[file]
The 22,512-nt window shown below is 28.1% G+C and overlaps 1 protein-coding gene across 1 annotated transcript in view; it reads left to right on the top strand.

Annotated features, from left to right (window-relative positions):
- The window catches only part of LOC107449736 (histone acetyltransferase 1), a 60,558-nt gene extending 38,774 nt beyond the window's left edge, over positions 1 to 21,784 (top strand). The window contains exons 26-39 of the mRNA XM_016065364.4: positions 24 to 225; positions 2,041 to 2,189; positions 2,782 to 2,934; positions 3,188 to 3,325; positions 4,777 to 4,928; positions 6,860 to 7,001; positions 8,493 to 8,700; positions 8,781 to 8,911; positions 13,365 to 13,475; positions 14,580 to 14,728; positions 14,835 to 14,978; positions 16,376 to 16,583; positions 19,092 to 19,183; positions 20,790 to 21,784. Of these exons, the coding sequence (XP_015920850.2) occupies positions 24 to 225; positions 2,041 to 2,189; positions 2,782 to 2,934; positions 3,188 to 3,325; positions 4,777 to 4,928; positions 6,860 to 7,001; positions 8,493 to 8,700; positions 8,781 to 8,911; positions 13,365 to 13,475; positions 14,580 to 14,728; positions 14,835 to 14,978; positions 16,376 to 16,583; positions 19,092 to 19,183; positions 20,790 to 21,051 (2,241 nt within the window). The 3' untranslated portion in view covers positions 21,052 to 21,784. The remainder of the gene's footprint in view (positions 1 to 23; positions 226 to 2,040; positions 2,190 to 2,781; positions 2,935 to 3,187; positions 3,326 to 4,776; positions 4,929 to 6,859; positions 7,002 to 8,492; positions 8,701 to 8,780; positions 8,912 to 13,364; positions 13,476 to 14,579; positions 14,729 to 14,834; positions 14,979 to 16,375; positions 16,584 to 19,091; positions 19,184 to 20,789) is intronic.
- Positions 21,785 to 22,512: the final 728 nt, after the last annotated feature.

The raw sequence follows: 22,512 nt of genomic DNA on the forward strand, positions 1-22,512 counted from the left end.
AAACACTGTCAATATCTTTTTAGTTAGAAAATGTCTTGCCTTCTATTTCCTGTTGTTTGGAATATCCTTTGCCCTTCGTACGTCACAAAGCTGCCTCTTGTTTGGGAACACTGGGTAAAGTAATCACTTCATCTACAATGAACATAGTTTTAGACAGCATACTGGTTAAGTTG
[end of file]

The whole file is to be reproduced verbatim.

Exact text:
The 22,512-nt window shown below is 28.1% G+C and overlaps 1 protein-coding gene across 1 annotated transcript in view; it reads left to right on the top strand.

Annotated features, from left to right (window-relative positions):
- The window catches only part of LOC107449736 (histone acetyltransferase 1), a 60,558-nt gene extending 38,774 nt beyond the window's left edge, over positions 1 to 21,784 (top strand). The window contains exons 26-39 of the mRNA XM_016065364.4: positions 24 to 225; positions 2,041 to 2,189; positions 2,782 to 2,934; positions 3,188 to 3,325; positions 4,777 to 4,928; positions 6,860 to 7,001; positions 8,493 to 8,700; positions 8,781 to 8,911; positions 13,365 to 13,475; positions 14,580 to 14,728; positions 14,835 to 14,978; positions 16,376 to 16,583; positions 19,092 to 19,183; positions 20,790 to 21,784. Of these exons, the coding sequence (XP_015920850.2) occupies positions 24 to 225; positions 2,041 to 2,189; positions 2,782 to 2,934; positions 3,188 to 3,325; positions 4,777 to 4,928; positions 6,860 to 7,001; positions 8,493 to 8,700; positions 8,781 to 8,911; positions 13,365 to 13,475; positions 14,580 to 14,728; positions 14,835 to 14,978; positions 16,376 to 16,583; positions 19,092 to 19,183; positions 20,790 to 21,051 (2,241 nt within the window). The 3' untranslated portion in view covers positions 21,052 to 21,784. The remainder of the gene's footprint in view (positions 1 to 23; positions 226 to 2,040; positions 2,190 to 2,781; positions 2,935 to 3,187; positions 3,326 to 4,776; positions 4,929 to 6,859; positions 7,002 to 8,492; positions 8,701 to 8,780; positions 8,912 to 13,364; positions 13,476 to 14,579; positions 14,729 to 14,834; positions 14,979 to 16,375; positions 16,584 to 19,091; positions 19,184 to 20,789) is intronic.
- Positions 21,785 to 22,512: the final 728 nt, after the last annotated feature.

The raw sequence follows: 22,512 nt of genomic DNA on the forward strand, positions 1-22,512 counted from the left end.
AAACACTGTCAATATCTTTTTAGTTAGAAAATGTCTTGCCTTCTATTTCCTGTTGTTTGGAATATCCTTTGCCCTTCGTACGTCACAAAGCTGCCTCTTGTTTGGGAACACTGGGTAAAGTAATCACTTCATCTACAATGAACATAGTTTTAGACAGCATACTGGTTAAGTTG